This morning I was privileged to hear National Geographic Photographer, Jim Richardson, speak at the Dillon Lecture Series at Hutchinson Community College. He was wonderfully witty and funny, as well as insightful.
Richardson grew up in Kansas and still makes his home here, about 40 miles away in Lindsborg, where he has the “Small World Gallery” on Main Street.
During this morning’s lecture, which was beautifully illustrated with his photographs, Richardson focused on the theme that Kansans have a “sense of inferiority” and that they should not. He used photos to illustrate how people everywhere do the same things.
He told a story of being asked by the President of Shell Oil, “Why Kansas?” Richardson said, “I had no good answer. I balked. And I’m sorry.” He said the answer he gave was that he grew up in Kansas. And he felt that was a good enough answer, but there is more. He said it was in Kansas that he learned the secret was seeing the “extraordinary in the ordinary.” And that when he travels on assignment he’s just looking for the “commonplace in uncommon places.”
His passion has always been documentary photography. He has always wanted to capture the moments of life that tie us all together.
He showed some photos taken in the plains and pointed out that “agonies suffered in other places that are made into great novels, here are taken for granted.”
He mentioned Marci’s book, “The Kansas Guidebook,” that I wrote about in October, and said the young lady that worked for them in the gallery had found something about her hometown in there that she didn’t know. Her response was, “I didn’t know it was special.”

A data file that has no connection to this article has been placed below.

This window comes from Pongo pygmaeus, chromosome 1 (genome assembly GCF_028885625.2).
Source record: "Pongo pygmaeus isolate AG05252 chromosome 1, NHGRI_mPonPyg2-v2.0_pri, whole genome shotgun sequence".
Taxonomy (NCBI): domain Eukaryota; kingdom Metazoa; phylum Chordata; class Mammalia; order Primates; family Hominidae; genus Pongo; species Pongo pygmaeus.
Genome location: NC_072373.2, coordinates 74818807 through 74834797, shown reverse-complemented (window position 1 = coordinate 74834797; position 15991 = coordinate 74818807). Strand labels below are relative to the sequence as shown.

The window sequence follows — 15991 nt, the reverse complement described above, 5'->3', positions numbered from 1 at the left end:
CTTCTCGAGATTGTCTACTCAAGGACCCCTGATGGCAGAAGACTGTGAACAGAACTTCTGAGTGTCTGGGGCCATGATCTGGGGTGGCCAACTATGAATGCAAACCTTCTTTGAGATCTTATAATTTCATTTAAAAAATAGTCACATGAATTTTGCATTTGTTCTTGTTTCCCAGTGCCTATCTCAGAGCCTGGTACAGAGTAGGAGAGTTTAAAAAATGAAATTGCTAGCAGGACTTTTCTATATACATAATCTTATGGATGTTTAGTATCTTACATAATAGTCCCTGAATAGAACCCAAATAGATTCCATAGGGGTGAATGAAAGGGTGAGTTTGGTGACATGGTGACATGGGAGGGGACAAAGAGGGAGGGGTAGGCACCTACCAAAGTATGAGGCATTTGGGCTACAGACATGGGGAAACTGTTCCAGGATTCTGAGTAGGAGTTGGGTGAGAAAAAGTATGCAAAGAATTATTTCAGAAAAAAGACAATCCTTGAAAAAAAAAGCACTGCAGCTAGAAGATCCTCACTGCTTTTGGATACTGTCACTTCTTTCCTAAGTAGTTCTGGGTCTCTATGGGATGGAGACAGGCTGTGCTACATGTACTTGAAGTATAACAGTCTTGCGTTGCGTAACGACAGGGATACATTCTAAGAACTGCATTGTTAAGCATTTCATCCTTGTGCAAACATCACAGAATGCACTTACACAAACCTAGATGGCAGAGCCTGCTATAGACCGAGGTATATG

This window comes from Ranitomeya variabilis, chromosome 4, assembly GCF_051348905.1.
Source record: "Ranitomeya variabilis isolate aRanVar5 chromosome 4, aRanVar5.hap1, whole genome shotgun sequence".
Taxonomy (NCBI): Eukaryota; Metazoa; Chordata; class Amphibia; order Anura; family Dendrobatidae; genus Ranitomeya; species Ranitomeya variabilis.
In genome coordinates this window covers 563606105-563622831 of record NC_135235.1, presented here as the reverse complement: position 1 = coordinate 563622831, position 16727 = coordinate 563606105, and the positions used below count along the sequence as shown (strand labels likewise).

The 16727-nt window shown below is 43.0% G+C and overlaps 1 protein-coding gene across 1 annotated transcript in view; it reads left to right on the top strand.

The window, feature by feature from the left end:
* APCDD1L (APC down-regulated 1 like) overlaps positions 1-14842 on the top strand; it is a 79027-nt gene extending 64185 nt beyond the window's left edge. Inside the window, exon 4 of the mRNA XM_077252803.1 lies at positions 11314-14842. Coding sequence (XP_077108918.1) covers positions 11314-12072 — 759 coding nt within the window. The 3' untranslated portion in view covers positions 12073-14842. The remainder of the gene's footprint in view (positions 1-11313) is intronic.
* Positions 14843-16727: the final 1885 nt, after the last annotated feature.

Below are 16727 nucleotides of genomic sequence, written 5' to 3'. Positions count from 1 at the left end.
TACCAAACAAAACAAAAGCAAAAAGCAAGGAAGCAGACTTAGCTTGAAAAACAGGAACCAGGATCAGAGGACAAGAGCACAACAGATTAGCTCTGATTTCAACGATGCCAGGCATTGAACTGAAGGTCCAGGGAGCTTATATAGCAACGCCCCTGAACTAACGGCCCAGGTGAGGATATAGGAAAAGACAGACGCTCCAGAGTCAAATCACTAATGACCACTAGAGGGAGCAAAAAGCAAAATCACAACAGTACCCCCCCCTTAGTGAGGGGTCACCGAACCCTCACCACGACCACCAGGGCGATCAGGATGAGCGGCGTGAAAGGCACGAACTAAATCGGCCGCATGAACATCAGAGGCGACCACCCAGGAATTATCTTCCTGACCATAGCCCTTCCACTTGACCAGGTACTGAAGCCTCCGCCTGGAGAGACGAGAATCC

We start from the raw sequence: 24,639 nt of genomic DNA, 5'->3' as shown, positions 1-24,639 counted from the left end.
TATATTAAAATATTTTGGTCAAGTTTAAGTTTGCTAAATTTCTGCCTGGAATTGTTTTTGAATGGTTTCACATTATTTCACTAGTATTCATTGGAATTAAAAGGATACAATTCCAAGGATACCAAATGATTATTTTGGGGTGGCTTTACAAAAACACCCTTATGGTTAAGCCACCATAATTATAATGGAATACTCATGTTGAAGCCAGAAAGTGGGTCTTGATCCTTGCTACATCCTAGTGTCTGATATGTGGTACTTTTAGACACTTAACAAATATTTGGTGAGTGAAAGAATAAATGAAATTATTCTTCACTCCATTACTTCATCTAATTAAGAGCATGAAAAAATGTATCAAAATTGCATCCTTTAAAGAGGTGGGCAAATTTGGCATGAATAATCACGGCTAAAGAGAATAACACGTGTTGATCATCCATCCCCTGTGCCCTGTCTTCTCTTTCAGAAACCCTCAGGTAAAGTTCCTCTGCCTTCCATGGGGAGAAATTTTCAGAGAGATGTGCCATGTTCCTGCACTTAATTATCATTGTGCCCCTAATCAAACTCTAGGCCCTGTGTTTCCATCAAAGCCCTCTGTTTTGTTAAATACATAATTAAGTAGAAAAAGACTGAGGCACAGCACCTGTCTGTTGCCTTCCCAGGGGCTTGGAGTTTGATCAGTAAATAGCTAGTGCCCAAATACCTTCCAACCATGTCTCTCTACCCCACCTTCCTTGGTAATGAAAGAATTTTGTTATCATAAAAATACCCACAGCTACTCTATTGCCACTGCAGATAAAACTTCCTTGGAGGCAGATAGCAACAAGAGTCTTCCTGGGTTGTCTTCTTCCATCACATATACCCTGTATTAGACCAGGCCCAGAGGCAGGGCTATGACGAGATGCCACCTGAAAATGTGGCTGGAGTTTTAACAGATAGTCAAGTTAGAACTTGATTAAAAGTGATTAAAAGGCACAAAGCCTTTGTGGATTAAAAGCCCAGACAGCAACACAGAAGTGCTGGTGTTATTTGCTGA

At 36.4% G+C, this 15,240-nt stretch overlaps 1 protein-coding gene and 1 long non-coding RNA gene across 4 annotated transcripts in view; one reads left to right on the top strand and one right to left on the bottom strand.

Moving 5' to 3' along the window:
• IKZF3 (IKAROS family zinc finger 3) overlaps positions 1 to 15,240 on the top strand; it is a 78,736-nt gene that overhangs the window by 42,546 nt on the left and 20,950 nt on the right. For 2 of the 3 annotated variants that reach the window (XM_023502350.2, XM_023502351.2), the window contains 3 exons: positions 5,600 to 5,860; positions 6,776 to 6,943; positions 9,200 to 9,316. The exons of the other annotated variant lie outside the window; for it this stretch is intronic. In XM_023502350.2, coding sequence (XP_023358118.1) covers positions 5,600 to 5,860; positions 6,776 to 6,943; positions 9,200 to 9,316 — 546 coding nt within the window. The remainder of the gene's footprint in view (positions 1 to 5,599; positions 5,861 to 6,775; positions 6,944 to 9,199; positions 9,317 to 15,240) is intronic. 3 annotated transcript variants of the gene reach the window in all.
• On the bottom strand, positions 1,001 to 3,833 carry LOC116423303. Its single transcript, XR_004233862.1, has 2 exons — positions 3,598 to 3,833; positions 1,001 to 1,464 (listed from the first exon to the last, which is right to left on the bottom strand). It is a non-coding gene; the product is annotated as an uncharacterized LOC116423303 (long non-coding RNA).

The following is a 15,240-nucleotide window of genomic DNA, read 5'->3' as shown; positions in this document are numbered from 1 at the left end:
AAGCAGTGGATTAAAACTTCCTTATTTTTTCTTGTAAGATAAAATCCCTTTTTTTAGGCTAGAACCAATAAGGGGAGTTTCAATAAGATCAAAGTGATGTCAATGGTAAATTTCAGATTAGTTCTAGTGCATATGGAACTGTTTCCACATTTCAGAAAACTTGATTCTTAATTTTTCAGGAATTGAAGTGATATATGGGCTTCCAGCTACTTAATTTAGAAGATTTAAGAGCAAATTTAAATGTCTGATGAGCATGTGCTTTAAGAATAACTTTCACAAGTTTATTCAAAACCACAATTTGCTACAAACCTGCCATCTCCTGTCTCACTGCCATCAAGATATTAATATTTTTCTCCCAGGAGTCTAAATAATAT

Richardson knows about how ordinary things are special. He spent many years documenting high school in Rossville, Kansas. Rossville is a town I’ve only been through, but it’s a small town not too far from Topeka. I used to drive through there to see my last boyfriend when he lived in nearby Silver Lake.
Richardson is also known for his years of photographing Cuba,Kansas. Some of those photographs were used in National Geographic and there’s also a book. Richardson has done work not only for National Geographic, but numerous other magazines such as Life and Sports Illustrated.
He told some wonderful stories about his experiences photographing all over the world. He recounted one story about telling a homeless man in Edinburgh, Scotland, about Kansas and the pioneer spirit and how Kansas was celebrating its 125th anniversary. He said the man looked at him like he was poor and the homeless man was rich. The man then said, “What’s it like to be from a place that’s got no history.” Richardson’s response was, “They’re building it right now.”
He talked a bit about living in the “photoshop era” and how that has changed photography. He showed a photo from Brittany of the house built between the rocks and used it to illustrate his point that while that could have been faked with photoshop, it would leave out one important point. “What would be missing is the knowledge that someone built the house in the rocks.”
He said his photography is all about trying to find the right viewpoint.